Types of accommodation

Portugal

Country Report: Types of accommodation Last updated: 26/05/22

Author

Portuguese Refugee Council Visit Website

As mentioned in Freedom of Movement, asylum seekers are generally referred by frontline service providers to the SOG following admission to the regular procedure, or in the case of appeals against negative decisions. At this point the provision of housing is relayed by either local Social Security services for the duration of the regular procedure or by SCML in the Lisbon area at appeal stage.

According to information provided by ISS, asylum seekers are mostly provided with private housing (rented flats/houses and rooms) without prejudice to accommodation provided by relatives in Portugal and collective accommodation such as hotels or non-dedicated reception centres, e.g., emergency shelters, nursing homes, etc. While ISS manages temporary reception centres, social emergency reception centres and social inclusion communities where applicants for and beneficiaries of international protection may be accommodated in certain circumstances,[1] none of them has places specifically assigned to such persons.

In previous years, the provision of housing by SCML consisted mostly of accommodation in private rooms in the Lisbon area. While the majority of applicants for international protection supported by SCML are accommodated in private housing, since 2020, SCML also resorts to hostels to accommodate asylum seekers in order to guarantee accommodation while another solution is not available.[2] A very limited number of asylum seekers are sometimes referred to homeless shelters managed by the organisation on a temporary basis to address specific vulnerabilities.

In the current reception system, adults and families with children are accommodated at CPR’s Refugee Reception Centre (CAR) or in private accommodation provided by CPR (apartments and rooms in the private market or hostels) during admissibility (including Dublin) and accelerated procedures on the territory. In the case of unaccompanied children, CPR’s Refugee Children Reception Centre (CACR) offers appropriate housing and reception conditions during the regular procedure and at appeal stage.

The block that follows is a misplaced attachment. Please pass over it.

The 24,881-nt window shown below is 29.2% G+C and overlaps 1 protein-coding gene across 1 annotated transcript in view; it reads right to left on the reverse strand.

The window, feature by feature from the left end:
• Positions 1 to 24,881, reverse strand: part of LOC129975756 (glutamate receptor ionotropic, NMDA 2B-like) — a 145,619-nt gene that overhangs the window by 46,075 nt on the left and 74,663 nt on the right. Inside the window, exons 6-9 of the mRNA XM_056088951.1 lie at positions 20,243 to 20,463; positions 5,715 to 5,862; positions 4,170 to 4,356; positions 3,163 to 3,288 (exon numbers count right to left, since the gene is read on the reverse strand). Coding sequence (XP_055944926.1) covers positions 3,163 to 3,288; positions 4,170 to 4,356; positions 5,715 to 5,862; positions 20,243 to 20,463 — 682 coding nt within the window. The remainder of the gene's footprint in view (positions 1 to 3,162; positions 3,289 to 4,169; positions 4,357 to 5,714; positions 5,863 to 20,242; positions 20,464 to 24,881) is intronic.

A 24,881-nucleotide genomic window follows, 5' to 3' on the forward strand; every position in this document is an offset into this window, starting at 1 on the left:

Capacity and occupancy of the asylum reception system in 2021
Centre Capacity Occupancy at 31 December 2021
CAR 60 47
CACR 14 16
Total 74 63

Source: CPR.

 

CAR is an open reception centre located in Bobadela, Municipality of Loures, and operates in the framework of MoUs with the Ministry of Home Affairs and the Ministry of Labour, Solidarity and Social Security. The official capacity of the CAR stands at 52 places but, in practice, the centre can accommodate up to 80 persons due to renovation work. Nevertheless, since the beginning of the COVID-19 pandemic, the actual capacity has been drastically reduced in order to fully comply with the instructions of health authorities. Currently, the centre may accommodate a maximum of 60 persons.

In 2021, CPR provided reception assistance to a total of 905 asylum seekers,[3] of which 28.5% were accommodated at CAR/CAR 2, 66.9% in alternative private accommodation (including rooms in private apartments and hostels), 4.2% with friends/family, and the remaining 0.4% in other places of accommodation (e.g., accommodation for COVID-19 isolation).[4]

CPR ensures accommodation until ISS or SCML take over and asylum seekers only leave its facilities when alternative accommodation is secured.

Factors such as the number of referrals for accommodation, the need to keep the occupation of facilities under prior limits due to COVID-19, occasional delays in the transition into accommodation provided by other stakeholders, as well as the need to preserve family units, continued to determine the need to resort to external accommodation solutions such as hostels.

CACR is an open reception house for unaccompanied asylum-seeking children located in Lisbon that has operated since 2012 in the framework of MoUs with the Ministry of Home Affairs, the Municipality of Lisbon and the Ministry of Labour, Solidarity and Social Security. Its official capacity stands at 14 places. In order to address overcrowding in the facility, CPR revisited its accommodation policy for unaccompanied children in 2020. While some may be provisionally accommodated at CAR due to shortage of places at CACR or to the need to wait for COVID-19 test results, young applicants at more advanced stages of the integration process may be transferred from CACR to CAR 2 in a process of progressive autonomy. Furthermore, changing arrangements in rooms allowed to expand the capacity of the facility while preserving adequate accommodation standards. In 2021, CPR accommodated a total of 59 unaccompanied children.

Throughout 2021, CPR continued its operations in the CAR 2, located in S. João da Talha, Municipality of Loures, specifically devoted to the reception of resettled refugees. CAR 2 has a maximum capacity of 90 places. However, within the context of the coronavirus pandemic, such capacity was reduced to 66 places (two thirds of the original). In 2021, CAR 2 accommodated a total of 177 resettled refugees. The facility is also part of CPR’s response to the accommodation of unaccompanied children (spontaneous applicants), and to evacuated Afghan citizens that applied for international protection in Portugal.